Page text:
On Sunday, Tesla, Inc. posted a record annual vehicle deliveries with an 87.00% increase, surmounting the global chip shortages.
In the entire year of 2021, the world’s most valuable automaker delivered 936,172 vehicles. The figure is significantly higher than the 499,647 result in the preceding year.
In the fourth quarter, it delivered 308,600 vehicles, far higher than the analysts’ forecast of 263,026 vehicles.
This jump was the sixth consecutive quarterly gain of the firm as it posted a 71.00% increase from the same period in 2020.
The report includes delivery numbers for its higher-priced Model S and X vehicles and lower-priced Model 3 and Y vehicles.
However, it did not specify sales or production data by region.
The overwhelming strength of the deliveries benefitted from the ramp-up production of Model 3 and Model Y vehicles in China.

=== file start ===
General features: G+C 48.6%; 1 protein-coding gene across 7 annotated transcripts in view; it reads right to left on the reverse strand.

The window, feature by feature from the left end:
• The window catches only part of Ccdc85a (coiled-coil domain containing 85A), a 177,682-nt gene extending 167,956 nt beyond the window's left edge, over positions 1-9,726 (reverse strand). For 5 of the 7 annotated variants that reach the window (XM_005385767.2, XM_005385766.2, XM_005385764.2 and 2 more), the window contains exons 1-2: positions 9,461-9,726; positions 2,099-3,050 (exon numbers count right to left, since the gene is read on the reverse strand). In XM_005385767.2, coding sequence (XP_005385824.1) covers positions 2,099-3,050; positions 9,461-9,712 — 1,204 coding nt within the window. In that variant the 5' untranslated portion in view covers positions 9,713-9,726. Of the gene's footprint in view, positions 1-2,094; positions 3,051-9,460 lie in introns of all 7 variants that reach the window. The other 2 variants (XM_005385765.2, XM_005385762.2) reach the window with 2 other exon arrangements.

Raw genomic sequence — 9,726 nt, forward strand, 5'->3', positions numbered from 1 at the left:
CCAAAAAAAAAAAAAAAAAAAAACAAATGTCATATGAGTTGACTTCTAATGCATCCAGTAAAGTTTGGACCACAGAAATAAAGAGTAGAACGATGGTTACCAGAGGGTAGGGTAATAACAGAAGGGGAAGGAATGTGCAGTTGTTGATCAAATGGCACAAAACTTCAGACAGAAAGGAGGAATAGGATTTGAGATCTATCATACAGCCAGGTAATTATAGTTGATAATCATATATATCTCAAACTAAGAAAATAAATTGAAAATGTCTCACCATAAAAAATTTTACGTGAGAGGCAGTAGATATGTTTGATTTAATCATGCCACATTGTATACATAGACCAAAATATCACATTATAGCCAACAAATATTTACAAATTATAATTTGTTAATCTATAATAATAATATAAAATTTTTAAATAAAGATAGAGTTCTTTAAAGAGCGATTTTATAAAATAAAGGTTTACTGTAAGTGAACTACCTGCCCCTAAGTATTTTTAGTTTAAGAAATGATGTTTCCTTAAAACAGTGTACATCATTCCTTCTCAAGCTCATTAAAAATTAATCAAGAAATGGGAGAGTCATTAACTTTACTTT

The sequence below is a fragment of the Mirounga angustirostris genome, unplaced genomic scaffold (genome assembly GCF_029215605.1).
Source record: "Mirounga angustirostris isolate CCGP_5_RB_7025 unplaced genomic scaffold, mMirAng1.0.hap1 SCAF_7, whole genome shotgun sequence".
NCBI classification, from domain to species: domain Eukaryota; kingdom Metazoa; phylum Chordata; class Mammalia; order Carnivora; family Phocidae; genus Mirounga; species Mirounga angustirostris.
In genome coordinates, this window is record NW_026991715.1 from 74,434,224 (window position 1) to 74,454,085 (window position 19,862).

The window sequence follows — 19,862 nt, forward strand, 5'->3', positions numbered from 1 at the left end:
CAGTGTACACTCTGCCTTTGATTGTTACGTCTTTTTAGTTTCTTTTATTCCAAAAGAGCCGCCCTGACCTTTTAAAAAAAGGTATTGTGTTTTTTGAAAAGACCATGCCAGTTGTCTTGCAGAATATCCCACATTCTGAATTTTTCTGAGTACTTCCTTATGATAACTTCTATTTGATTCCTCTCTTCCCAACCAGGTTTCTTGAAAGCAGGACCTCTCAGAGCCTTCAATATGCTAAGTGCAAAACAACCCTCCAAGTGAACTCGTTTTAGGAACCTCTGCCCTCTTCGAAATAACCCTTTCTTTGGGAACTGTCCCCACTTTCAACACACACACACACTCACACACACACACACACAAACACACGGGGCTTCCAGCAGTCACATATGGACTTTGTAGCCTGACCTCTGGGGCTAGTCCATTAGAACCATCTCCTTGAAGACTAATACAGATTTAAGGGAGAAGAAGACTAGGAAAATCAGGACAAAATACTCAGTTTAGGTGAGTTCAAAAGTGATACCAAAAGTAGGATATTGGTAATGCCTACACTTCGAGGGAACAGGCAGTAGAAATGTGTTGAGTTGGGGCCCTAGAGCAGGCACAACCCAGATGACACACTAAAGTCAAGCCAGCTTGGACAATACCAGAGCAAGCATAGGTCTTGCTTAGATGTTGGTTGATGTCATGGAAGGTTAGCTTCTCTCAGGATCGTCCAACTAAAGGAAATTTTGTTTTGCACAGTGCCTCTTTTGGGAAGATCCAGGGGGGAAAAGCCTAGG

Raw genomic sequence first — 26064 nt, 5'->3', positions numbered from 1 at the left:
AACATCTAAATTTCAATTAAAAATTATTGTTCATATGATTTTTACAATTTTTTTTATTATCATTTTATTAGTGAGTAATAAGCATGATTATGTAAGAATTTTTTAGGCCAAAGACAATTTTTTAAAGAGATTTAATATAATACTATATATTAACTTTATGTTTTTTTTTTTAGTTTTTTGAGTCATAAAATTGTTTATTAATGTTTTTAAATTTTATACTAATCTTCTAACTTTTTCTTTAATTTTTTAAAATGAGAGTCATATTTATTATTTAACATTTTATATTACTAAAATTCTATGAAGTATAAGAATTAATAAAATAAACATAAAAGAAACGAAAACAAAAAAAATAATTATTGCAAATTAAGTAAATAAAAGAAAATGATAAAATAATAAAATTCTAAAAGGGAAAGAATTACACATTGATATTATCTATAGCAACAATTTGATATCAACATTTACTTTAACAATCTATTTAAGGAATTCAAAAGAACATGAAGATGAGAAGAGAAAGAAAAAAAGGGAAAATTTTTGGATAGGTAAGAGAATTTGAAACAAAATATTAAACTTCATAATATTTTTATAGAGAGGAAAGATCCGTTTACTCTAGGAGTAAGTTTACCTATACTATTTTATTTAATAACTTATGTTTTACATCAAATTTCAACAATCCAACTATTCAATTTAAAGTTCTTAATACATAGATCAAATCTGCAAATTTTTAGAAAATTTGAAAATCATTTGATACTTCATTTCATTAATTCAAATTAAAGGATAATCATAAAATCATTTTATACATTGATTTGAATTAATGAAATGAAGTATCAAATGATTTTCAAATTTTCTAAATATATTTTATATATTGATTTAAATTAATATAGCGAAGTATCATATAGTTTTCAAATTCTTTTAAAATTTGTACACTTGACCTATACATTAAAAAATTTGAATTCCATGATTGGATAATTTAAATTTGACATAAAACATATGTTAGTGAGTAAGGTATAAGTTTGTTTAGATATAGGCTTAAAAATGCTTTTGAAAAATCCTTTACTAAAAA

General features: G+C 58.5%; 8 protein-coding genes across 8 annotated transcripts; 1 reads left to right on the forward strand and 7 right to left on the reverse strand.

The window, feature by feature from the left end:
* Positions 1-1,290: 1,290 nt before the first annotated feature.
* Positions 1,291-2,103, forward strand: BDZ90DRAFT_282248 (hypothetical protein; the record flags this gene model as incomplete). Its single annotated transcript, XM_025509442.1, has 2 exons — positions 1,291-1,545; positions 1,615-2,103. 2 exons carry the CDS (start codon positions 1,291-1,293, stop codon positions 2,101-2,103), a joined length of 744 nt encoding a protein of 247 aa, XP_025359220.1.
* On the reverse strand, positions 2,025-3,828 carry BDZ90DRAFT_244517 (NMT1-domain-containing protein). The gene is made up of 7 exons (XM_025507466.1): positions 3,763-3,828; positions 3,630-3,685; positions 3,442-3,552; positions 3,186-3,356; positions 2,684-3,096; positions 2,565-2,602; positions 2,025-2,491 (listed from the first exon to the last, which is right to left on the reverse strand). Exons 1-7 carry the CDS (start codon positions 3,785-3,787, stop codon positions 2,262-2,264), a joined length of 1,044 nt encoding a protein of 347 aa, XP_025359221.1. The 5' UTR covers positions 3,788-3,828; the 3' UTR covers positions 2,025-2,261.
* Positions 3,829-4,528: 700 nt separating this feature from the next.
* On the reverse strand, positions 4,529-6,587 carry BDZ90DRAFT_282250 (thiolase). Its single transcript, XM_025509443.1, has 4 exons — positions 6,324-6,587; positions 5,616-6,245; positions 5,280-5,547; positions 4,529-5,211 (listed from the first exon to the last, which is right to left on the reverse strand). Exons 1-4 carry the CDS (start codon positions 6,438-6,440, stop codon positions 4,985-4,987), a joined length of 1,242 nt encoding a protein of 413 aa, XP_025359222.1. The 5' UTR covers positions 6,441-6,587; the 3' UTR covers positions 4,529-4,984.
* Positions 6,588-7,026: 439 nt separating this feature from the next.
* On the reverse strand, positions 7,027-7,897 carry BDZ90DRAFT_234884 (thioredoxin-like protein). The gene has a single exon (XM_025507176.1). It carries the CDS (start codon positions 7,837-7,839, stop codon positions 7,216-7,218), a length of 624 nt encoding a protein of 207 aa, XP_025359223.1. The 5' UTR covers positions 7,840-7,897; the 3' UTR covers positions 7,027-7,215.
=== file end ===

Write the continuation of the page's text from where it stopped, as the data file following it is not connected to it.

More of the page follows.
The higher output came despite the rising competition and mounting regulatory pressure following consumer complaints about product safety.
Still, the electric vehicle maker ships its China-made models to Europe and some Asian countries.
Last October, Tesla CEO Elon Musk stated that the firm could maintain annual growth of more than 50.00% for quite a while.
Tesla Shrugged Off Supply Shortages
Tesla’s latest report reflected its success in shrugging off the persistent supply chain problems.
Last year, automakers lamented the difficulty in obtaining enough microchips and other unspecified parts, impeding most of their production.
On the contrary, Tesla elevated its vehicle deliveries throughout the second year of the global pandemic.
Subsequently, it bolstered its production at its first overseas factory in Shanghai, China.
It also made technical changes to the cars it manufactures in Fremont, California, enabling the company to ditch some parts altogether.
Remarkably, the EV maker announced in May that it would remove radar sensors from Model 3 and Model Y vehicles.
At present, those models rely on a camera-based system to activate Tesla’s driver assistance features.
Tesla now dominates the battery electric vehicle sales in the United States and mostly worldwide.
Nevertheless, experts projected that the business would weaken its overall market share as the competition rises.